By Mary Teresa Bitti
Every Thursday evening, Maria Viviana Urso volunteers at her church in Montreal. She works in the administrative office and helps distribute food through its food bank. She sees firsthand the struggles many families face and is very thankful for all that she and her family have. It is a value she wants to impart to her daughter, six-year-old Melina. “We are very fortunate and I want her to understand that not everyone is as fortunate as we are and that we should be grateful for all that we have in our lives,” says Urso. Happily, the message appears to be getting through. “Melina loves to say grace before meals. It’s rare when she doesn’t give thanks for the food we have.”
Being thankful can be a tough lesson for kids who, by age six, have long been advertising campaign targets and who are living in a time of more, more, more. “In this kind of environment, it’s easy for many kids to always expect the next thing and not appreciate everything they do have,” says Dr. Oren Amitay, a registered psychologist and father of three daughters ages three weeks to 12 years. “It’s our job as parents to teach them to be thankful.”
The fact is, gratitude is a virtue that is learned and that’s something some parents have forgotten, says Dr. Amitay. “Our parents’ generation, at least here in North America, made sure they taught their kids to say thank you,” he says. “I often see parents asking their children to say thank you, but shrugging their shoulders when that child doesn’t do it. There’s no follow-up. Take the extra 30 seconds of interaction to make sure you are modelling, teaching and following up on these simple, courteous behaviours.” So how do you raise a grateful child?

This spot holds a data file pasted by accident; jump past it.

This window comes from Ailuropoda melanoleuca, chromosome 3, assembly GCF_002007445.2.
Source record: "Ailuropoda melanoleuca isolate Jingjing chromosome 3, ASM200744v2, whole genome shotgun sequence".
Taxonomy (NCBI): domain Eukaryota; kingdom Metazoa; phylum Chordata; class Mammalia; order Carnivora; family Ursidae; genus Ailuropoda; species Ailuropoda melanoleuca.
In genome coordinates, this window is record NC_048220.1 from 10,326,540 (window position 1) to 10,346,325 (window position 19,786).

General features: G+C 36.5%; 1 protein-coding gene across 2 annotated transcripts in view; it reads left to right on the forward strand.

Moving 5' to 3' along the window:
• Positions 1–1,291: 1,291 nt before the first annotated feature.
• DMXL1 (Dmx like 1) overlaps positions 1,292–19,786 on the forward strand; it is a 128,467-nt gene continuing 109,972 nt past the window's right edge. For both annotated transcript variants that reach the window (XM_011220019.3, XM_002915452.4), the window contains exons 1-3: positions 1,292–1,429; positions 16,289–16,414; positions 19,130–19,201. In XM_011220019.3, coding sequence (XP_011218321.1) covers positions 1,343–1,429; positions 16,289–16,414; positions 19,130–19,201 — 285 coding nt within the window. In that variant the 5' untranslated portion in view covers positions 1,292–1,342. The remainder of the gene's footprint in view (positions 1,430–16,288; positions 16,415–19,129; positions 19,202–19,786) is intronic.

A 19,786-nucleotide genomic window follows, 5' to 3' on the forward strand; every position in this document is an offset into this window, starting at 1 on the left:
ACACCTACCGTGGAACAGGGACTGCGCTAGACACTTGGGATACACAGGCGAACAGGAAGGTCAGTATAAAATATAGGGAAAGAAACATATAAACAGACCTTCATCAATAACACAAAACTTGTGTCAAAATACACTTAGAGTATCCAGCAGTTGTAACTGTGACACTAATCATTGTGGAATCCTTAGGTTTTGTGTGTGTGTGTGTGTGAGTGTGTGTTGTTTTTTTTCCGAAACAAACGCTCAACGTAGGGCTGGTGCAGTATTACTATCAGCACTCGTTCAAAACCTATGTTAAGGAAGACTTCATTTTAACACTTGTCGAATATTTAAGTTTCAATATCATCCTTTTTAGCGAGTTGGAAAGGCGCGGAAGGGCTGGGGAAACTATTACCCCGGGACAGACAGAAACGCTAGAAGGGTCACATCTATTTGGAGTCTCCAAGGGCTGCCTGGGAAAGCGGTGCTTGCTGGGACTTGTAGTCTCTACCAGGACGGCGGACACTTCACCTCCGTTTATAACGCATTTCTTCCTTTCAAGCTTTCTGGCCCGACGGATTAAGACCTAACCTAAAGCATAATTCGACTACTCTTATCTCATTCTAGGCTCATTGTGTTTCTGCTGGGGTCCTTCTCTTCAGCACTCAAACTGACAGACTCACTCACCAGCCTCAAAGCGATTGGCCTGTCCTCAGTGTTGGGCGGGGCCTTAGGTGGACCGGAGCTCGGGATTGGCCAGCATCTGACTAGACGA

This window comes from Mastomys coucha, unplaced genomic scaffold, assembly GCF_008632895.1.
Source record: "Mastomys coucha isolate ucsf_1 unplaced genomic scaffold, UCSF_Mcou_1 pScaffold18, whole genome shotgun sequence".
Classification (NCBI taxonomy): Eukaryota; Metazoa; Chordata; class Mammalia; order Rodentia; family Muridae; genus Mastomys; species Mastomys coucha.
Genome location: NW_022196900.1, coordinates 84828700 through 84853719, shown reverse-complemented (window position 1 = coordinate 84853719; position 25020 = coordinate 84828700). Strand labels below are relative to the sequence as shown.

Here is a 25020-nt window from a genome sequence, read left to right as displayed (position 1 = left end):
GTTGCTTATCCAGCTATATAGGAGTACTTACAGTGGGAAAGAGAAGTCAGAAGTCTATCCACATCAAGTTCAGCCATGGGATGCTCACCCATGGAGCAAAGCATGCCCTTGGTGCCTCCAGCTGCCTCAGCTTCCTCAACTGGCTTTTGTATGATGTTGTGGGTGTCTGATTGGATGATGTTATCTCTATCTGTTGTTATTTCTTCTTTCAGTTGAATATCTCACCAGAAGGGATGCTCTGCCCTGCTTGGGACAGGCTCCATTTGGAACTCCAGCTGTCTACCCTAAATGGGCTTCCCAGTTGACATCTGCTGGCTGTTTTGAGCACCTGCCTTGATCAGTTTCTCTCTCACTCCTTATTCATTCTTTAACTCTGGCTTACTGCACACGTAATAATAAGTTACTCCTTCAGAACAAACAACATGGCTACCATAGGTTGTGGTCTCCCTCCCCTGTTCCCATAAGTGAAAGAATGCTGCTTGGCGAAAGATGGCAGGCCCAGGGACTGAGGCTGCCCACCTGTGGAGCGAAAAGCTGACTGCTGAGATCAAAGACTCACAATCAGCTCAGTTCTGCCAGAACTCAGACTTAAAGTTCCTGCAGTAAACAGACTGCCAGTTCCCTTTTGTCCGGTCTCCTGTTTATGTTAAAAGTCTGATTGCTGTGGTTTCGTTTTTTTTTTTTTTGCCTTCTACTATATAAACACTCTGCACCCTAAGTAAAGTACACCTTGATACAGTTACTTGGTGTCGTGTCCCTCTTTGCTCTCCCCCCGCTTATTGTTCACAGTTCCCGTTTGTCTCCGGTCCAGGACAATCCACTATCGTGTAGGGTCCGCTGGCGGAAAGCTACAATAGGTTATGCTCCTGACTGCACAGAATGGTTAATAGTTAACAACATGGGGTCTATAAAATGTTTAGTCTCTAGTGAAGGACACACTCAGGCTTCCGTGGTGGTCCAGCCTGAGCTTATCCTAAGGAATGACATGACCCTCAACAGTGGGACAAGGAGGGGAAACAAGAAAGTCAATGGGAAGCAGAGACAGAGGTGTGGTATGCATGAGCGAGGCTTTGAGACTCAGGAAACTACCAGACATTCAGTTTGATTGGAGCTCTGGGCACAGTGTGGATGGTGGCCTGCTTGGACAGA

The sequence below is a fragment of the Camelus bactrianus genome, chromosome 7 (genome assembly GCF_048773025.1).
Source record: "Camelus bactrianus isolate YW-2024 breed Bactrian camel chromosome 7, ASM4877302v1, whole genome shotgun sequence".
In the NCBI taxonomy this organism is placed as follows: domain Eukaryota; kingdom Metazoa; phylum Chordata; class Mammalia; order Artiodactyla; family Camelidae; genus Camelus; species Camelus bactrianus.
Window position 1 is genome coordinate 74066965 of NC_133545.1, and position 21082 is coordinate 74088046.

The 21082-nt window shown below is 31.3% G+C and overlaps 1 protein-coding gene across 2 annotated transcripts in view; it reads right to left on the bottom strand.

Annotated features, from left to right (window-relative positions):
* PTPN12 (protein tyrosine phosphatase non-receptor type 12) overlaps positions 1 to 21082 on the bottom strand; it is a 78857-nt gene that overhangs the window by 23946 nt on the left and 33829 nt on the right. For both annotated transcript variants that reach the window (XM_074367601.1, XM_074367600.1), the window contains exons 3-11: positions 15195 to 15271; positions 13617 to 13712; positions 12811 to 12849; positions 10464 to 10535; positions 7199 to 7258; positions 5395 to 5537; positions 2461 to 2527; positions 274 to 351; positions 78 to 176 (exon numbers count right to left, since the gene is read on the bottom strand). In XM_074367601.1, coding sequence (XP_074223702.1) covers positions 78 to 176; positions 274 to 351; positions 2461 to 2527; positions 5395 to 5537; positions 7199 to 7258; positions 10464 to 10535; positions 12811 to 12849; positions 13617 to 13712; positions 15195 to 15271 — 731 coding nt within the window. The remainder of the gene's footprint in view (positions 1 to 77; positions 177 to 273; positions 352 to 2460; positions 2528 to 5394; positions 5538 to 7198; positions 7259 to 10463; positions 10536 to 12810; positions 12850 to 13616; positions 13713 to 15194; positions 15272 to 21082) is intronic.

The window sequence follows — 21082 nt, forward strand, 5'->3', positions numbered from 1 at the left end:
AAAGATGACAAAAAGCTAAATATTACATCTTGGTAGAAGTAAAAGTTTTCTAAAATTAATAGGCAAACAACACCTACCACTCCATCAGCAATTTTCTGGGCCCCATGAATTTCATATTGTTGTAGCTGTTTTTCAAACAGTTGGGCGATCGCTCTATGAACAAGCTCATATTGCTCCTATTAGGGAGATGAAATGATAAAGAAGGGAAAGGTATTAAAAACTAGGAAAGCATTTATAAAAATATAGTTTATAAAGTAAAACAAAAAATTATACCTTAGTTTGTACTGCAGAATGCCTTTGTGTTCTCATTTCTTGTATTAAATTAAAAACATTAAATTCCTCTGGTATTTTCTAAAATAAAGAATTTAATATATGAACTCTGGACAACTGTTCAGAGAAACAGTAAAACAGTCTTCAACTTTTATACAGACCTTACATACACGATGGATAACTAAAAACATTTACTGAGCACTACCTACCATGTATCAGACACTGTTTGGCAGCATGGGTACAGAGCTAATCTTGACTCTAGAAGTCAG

“We say thank you to our girls all the time and we praise them all the time,” says Dr. Amitay. “They also see us thanking others.” Volunteering is also a great way to give back and say thanks, says Maggie Leithead, president of charityvillage.com. “If you are a member of the local Rotary Club, then encourage your child to become involved in their junior programs. Volunteer at your child’s school and have them lend a hand, too.”
“Whether it’s a popsicle or a digital camera, I want my kids to be thankful in the same amount for all they receive,” says Tracey Ostapchuk in Oakville, Ont. “My twins [age six] got their hair cut recently and they thanked the hairdresser. If we buy something at a store, they thank the clerk. These people did something for you and that should be recognized.”
Jo Langham’s son, Alexei, 8, has had an allowance since age five. “That’s enabled me to have regular chats with him about saving, spending and giving,” says the Toronto mom. “He saves $2, spends $2, and gives $2 to charity. Younger kids are so used to instant gratification, but as he’s gotten older he’s had to save up for some of the things he wants. If a new truck costs $20, he knows that’s 10 weekends’ worth of allowance.” In addition to donating money to charity, mother and son regularly go through the toys and clothes he has outgrown to donate to a local women’s shelter. “I use this opportunity to talk to him about all the kids who don’t have as much as he does.”
“We have our daughters write thank you notes for birthday presents with a personalized message,” says Dr. Amitay. “They are specific about what the gift means to them.” This is spot on, says Lisa Rosano, president and founder of Charmed Integrity School in Oakville, Ont. “Thank you notes are a direct path to positive character development and appreciation. Sit down with your child and ask them why they are thankful. Ask them to share how the gift or action made them feel,” says Rosano. “This requires them to really think about what the gift means to them, and in this way they can truly be grateful.”